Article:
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Tuesday, August 9, 2016

Illegal Drug Sales On Cryptomarkets

It has been a few years since the U.S. Federal Bureau of Investigation (FBI) shut down the online illegal drug marketplace Silk Road in 2013. If you have not heard of the Silk Road, it can be easily explained in just a few sentences.

It is possible to conduct business transactions online that are next to impossible to trace through the use of internet service provider anonymity software and the use of Bitcoins—a form digital currency that is hard to trace. People looking to buy illegal drugs online would use such tools to access the Silk Road marketplace which operated in what is known as the dark web. Over the course of years, billions of dollars in bitcoins were exchanged for illegal goods, such as heroin or cocaine.

When the FBI managed to arrest the Silk Roads creator and shut down the site, it was hailed as a bittersweet victory, because what came afterwards was arguably much worse. As opposed to having one major dark web marketplace, scores more arose in place of the Silk Road. The FBI now is charged with looking at dozens of these illegal marketplaces, many of which were founded by people overseas. And it may be fair to say that shutting down the new drug dealing websites is much more difficult and in the meantime millions of dollars in illegal drugs are being sold online.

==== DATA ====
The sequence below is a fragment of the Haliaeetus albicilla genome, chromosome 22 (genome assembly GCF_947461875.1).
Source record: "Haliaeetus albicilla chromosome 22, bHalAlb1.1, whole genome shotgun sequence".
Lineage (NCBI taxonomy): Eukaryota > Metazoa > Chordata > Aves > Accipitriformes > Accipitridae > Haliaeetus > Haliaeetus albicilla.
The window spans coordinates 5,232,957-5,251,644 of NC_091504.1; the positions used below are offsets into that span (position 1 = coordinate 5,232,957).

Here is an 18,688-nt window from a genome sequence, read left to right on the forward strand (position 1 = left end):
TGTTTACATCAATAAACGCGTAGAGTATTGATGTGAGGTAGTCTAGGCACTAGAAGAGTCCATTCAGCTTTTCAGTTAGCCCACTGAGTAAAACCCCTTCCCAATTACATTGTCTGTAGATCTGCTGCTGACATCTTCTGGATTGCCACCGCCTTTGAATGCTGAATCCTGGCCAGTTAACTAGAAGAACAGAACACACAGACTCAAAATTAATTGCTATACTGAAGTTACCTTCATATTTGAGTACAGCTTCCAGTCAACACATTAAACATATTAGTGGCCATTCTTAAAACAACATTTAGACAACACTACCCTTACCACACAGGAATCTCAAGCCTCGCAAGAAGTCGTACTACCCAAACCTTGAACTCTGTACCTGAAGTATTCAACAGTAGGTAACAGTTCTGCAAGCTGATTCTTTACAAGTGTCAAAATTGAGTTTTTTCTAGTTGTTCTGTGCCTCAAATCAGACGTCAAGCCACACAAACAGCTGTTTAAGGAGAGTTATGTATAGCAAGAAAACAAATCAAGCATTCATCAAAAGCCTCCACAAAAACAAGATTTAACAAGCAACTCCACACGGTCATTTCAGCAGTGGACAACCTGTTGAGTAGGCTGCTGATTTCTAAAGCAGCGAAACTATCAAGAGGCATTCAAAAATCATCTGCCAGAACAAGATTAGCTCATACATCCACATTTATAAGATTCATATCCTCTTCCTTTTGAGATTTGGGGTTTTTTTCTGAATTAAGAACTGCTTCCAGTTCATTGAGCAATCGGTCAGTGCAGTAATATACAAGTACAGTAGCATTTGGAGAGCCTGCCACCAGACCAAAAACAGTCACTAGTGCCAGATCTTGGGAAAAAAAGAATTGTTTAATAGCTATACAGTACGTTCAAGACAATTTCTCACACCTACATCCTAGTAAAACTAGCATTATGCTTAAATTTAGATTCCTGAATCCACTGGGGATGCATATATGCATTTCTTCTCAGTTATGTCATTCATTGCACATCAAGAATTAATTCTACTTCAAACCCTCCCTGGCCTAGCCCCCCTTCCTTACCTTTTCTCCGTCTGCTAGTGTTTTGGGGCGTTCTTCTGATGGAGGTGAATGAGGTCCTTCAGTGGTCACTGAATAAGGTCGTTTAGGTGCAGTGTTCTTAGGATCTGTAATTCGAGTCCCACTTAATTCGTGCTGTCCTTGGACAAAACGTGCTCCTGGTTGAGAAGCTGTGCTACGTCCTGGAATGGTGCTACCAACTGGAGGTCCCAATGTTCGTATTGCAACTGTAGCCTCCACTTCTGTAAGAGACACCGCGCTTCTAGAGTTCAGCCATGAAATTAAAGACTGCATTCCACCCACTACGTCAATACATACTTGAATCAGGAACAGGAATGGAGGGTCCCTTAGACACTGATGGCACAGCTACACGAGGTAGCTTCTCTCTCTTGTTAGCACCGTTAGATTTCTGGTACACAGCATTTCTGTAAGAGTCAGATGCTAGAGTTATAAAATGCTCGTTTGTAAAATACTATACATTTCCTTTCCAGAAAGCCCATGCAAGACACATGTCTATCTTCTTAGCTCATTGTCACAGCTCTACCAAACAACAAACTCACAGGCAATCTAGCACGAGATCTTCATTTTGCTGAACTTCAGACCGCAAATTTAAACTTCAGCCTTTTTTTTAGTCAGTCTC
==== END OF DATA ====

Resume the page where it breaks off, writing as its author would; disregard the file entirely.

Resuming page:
In fact, RAND Europe, a policy research institute, conducted a study on what are now being referred to as cryptomarkets around the world, The Wall Street Journal reports. The organization identified 50 such marketplaces which are primarily run by drug sellers in the U.S., Australia and the U.K. Their research indicates that transactions have tripled and revenue has doubled since 2013 at the closing of the Silk Road. The most popular new cryptomarkets are raking in between $12 million and $21.1 million per month.

These types of sites are particularly concerning because practically any adolescent with a computer and internet access can buy illegal drugs online anonymously. After purchase, the drugs are then mailed to one’s house in benign packaging that may not look suspicious to parcel services and parents. As it seems evident that the dark web is not going anywhere, and these types of cryptomarkets operate with impunity, parents should be vigilant when it comes to what their children are up to on the web.

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